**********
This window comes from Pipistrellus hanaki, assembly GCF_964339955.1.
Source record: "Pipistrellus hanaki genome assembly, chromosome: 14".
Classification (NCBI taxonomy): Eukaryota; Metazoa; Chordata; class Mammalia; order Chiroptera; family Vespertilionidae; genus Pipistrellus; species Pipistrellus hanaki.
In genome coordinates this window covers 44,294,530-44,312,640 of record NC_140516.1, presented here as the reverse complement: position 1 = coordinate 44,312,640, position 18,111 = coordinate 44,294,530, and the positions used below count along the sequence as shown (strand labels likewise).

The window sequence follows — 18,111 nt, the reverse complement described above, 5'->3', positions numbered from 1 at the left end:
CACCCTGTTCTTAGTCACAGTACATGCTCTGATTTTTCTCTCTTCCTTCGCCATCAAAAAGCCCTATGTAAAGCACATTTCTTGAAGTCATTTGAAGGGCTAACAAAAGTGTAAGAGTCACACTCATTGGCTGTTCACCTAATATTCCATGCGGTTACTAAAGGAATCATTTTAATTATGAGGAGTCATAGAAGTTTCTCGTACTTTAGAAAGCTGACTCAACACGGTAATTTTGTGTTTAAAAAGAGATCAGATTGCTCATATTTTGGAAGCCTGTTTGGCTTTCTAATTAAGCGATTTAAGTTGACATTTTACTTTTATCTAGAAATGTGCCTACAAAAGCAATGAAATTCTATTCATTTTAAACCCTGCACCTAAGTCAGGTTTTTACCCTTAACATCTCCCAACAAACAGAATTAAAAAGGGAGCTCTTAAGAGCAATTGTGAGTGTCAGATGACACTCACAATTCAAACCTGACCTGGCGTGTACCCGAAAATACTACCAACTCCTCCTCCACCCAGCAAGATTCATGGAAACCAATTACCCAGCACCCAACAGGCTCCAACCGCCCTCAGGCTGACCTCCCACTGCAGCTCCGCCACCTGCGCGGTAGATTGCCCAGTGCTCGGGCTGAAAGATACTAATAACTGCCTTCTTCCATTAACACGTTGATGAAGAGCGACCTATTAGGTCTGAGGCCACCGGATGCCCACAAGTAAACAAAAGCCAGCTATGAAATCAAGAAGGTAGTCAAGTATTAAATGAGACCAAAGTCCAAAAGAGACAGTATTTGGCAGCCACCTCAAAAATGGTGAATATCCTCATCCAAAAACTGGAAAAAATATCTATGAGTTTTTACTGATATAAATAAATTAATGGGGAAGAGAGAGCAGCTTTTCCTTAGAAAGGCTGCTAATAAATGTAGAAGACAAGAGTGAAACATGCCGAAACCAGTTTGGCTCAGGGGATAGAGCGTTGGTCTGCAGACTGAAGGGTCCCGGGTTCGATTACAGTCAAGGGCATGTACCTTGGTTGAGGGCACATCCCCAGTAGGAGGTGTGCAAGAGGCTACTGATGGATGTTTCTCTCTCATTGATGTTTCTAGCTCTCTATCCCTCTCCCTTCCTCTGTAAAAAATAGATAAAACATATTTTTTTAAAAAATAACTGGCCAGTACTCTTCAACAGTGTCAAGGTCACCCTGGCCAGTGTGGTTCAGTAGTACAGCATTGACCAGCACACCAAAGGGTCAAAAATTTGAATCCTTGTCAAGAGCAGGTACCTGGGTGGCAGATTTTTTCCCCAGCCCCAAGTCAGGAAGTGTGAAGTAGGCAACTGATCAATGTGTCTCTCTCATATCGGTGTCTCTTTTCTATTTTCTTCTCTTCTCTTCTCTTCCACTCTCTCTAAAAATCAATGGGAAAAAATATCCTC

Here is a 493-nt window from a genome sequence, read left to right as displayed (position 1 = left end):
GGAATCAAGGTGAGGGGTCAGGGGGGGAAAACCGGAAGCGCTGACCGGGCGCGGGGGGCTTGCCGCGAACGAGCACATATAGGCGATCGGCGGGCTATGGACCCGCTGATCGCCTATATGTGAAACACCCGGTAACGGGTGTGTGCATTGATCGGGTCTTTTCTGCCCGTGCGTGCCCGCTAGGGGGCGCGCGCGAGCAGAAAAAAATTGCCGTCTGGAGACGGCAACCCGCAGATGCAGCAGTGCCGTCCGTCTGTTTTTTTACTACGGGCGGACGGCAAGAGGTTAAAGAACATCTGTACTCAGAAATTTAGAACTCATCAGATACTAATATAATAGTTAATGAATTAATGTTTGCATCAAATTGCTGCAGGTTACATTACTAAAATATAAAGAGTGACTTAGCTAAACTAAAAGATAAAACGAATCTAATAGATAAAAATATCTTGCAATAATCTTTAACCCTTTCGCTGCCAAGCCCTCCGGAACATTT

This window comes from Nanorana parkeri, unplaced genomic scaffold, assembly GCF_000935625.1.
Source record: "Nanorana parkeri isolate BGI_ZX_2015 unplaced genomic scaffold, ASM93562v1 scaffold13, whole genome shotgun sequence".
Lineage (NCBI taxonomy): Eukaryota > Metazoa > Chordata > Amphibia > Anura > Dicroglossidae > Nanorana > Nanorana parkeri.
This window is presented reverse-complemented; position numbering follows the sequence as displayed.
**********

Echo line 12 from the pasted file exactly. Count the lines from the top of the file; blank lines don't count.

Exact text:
This window is presented reverse-complemented; position numbering follows the sequence as displayed.